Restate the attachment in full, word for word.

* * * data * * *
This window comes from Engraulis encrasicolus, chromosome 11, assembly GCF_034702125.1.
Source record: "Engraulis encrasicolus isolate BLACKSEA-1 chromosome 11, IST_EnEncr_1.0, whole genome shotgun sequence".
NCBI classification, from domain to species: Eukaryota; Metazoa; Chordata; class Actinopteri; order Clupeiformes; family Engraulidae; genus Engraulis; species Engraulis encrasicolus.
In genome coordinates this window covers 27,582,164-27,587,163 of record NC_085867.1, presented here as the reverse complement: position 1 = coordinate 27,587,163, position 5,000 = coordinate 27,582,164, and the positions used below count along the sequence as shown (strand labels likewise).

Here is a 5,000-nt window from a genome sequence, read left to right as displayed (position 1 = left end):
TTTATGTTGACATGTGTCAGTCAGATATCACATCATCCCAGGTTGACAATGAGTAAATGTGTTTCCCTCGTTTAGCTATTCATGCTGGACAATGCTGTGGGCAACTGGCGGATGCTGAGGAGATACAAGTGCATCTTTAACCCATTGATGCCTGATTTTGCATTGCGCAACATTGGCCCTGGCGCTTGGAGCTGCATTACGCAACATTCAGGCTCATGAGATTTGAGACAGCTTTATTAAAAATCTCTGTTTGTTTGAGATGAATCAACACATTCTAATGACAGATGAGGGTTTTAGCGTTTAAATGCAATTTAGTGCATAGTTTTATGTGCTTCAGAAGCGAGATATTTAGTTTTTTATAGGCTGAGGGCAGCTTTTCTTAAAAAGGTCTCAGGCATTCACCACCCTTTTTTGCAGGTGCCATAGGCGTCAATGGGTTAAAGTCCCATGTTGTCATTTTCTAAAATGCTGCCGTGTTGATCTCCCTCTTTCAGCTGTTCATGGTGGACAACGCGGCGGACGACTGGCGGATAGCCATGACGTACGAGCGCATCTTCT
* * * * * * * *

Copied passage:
This window comes from Engraulis encrasicolus, chromosome 11, assembly GCF_034702125.1.
Source record: "Engraulis encrasicolus isolate BLACKSEA-1 chromosome 11, IST_EnEncr_1.0, whole genome shotgun sequence".
NCBI classification, from domain to species: Eukaryota; Metazoa; Chordata; class Actinopteri; order Clupeiformes; family Engraulidae; genus Engraulis; species Engraulis encrasicolus.
In genome coordinates this window covers 27,582,164-27,587,163 of record NC_085867.1, presented here as the reverse complement: position 1 = coordinate 27,587,163, position 5,000 = coordinate 27,582,164, and the positions used below count along the sequence as shown (strand labels likewise).

Here is a 5,000-nt window from a genome sequence, read left to right as displayed (position 1 = left end):
TTTATGTTGACATGTGTCAGTCAGATATCACATCATCCCAGGTTGACAATGAGTAAATGTGTTTCCCTCGTTTAGCTATTCATGCTGGACAATGCTGTGGGCAACTGGCGGATGCTGAGGAGATACAAGTGCATCTTTAACCCATTGATGCCTGATTTTGCATTGCGCAACATTGGCCCTGGCGCTTGGAGCTGCATTACGCAACATTCAGGCTCATGAGATTTGAGACAGCTTTATTAAAAATCTCTGTTTGTTTGAGATGAATCAACACATTCTAATGACAGATGAGGGTTTTAGCGTTTAAATGCAATTTAGTGCATAGTTTTATGTGCTTCAGAAGCGAGATATTTAGTTTTTTATAGGCTGAGGGCAGCTTTTCTTAAAAAGGTCTCAGGCATTCACCACCCTTTTTTGCAGGTGCCATAGGCGTCAATGGGTTAAAGTCCCATGTTGTCATTTTCTAAAATGCTGCCGTGTTGATCTCCCTCTTTCAGCTGTTCATGGTGGACAACGCGGCGGACGACTGGCGGATAGCCATGACGTACGAGCGCATCTTCT